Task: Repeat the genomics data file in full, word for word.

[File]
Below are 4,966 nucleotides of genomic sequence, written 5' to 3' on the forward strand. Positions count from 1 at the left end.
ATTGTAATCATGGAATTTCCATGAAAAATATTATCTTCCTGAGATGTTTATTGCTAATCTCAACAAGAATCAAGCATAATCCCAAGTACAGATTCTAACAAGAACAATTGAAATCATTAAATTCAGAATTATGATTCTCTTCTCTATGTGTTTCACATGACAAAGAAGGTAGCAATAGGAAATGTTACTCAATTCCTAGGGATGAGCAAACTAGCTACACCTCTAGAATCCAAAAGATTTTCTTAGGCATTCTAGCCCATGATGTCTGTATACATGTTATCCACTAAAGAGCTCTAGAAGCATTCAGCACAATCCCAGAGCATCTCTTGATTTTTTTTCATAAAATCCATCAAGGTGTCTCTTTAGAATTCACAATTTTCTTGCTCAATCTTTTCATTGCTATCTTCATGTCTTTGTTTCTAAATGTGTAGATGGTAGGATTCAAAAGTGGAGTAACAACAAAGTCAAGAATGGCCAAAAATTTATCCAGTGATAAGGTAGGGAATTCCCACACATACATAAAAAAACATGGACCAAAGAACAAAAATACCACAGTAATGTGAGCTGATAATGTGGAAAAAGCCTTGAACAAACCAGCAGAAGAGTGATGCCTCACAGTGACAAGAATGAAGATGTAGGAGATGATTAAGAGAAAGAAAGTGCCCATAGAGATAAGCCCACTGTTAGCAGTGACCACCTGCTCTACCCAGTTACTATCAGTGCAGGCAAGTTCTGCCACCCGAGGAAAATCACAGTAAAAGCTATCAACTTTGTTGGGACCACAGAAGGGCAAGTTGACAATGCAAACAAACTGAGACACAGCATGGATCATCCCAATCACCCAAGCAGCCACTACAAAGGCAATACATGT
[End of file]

Below are 4,966 nucleotides of genomic sequence, written 5' to 3' on the forward strand. Positions count from 1 at the left end.
ATTGTAATCATGGAATTTCCATGAAAAATATTATCTTCCTGAGATGTTTATTGCTAATCTCAACAAGAATCAAGCATAATCCCAAGTACAGATTCTAACAAGAACAATTGAAATCATTAAATTCAGAATTATGATTCTCTTCTCTATGTGTTTCACATGACAAAGAAGGTAGCAATAGGAAATGTTACTCAATTCCTAGGGATGAGCAAACTAGCTACACCTCTAGAATCCAAAAGATTTTCTTAGGCATTCTAGCCCATGATGTCTGTATACATGTTATCCACTAAAGAGCTCTAGAAGCATTCAGCACAATCCCAGAGCATCTCTTGATTTTTTTTCATAAAATCCATCAAGGTGTCTCTTTAGAATTCACAATTTTCTTGCTCAATCTTTTCATTGCTATCTTCATGTCTTTGTTTCTAAATGTGTAGATGGTAGGATTCAAAAGTGGAGTAACAACAAAGTCAAGAATGGCCAAAAATTTATCCAGTGATAAGGTAGGGAATTCCCACACATACATAAAAAAACATGGACCAAAGAACAAAAATACCACAGTAATGTGAGCTGATAATGTGGAAAAAGCCTTGAACAAACCAGCAGAAGAGTGATGCCTCACAGTGACAAGAATGAAGATGTAGGAGATGATTAAGAGAAAGAAAGTGCCCATAGAGATAAGCCCACTGTTAGCAGTGACCACCTGCTCTACCCAGTTACTATCAGTGCAGGCAAGTTCTGCCACCCGAGGAAAATCACAGTAAAAGCTATCAACTTTGTTGGGACCACAGAAGGGCAAGTTGACAATGCAAACAAACTGAGACACAGCATGGATCATCCCAATCACCCAAGCAGCCACTACAAAGGCAATACATGT